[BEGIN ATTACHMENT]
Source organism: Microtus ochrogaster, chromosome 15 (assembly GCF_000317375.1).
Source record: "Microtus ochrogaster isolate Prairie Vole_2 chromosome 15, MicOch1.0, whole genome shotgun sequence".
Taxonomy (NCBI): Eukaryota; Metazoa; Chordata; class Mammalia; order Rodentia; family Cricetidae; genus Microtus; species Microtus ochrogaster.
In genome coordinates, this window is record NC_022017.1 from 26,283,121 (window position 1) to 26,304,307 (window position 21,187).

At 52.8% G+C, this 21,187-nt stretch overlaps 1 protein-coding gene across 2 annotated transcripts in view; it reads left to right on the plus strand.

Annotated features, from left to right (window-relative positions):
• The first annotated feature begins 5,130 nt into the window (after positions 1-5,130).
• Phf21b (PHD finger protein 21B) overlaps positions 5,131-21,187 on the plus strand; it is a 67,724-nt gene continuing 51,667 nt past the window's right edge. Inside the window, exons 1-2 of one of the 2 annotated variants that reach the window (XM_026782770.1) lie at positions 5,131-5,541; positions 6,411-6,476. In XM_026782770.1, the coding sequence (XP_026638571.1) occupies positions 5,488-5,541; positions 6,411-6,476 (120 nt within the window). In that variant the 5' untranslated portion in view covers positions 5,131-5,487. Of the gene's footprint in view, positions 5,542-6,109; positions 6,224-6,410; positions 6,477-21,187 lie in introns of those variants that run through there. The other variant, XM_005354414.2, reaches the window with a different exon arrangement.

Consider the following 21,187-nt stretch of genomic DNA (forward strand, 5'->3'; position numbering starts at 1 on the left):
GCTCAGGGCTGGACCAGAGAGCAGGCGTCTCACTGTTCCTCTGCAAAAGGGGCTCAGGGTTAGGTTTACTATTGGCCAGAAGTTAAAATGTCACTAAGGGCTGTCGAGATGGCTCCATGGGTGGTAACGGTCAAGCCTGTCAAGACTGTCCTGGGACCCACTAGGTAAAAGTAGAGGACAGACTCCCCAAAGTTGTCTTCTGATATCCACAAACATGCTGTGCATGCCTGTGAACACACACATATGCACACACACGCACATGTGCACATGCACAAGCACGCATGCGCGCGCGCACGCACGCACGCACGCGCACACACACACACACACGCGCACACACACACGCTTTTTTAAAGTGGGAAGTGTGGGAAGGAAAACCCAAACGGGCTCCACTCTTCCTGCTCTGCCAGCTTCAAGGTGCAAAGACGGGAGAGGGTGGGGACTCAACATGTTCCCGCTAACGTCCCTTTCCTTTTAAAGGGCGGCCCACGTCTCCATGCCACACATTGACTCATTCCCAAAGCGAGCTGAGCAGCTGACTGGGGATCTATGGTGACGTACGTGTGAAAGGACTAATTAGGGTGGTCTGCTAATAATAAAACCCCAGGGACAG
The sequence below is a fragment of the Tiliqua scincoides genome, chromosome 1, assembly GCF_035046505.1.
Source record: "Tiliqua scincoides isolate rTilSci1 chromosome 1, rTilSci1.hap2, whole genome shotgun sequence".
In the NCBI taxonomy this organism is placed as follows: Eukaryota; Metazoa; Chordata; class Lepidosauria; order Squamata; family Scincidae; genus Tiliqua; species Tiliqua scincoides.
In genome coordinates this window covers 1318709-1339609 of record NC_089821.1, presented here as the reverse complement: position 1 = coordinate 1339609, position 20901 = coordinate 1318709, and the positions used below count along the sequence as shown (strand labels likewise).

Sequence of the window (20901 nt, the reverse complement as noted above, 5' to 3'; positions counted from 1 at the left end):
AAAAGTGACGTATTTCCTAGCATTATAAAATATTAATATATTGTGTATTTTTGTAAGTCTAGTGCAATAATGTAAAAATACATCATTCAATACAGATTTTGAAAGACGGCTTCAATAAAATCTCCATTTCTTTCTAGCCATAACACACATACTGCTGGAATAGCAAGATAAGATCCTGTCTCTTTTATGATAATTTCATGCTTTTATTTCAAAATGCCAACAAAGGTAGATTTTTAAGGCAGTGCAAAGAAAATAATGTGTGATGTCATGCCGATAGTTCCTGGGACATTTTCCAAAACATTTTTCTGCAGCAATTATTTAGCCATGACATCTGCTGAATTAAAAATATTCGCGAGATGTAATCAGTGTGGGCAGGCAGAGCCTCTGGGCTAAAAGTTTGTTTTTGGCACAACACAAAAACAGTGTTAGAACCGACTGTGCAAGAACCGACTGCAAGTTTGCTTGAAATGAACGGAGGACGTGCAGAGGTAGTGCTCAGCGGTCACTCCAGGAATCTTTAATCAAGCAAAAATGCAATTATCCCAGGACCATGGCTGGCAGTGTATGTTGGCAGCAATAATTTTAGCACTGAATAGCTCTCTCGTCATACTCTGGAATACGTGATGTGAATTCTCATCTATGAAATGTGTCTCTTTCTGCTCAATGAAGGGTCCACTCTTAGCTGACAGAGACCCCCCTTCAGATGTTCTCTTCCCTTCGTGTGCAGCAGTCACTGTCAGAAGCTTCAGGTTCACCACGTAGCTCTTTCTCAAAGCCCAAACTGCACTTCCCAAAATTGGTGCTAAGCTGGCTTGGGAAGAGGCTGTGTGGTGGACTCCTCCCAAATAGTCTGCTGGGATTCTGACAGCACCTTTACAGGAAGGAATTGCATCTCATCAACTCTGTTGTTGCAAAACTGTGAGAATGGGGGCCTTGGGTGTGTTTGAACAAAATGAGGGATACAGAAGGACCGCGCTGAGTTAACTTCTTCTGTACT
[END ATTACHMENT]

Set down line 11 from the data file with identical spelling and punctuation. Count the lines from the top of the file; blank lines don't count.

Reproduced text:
The sequence below is a fragment of the Tiliqua scincoides genome, chromosome 1, assembly GCF_035046505.1.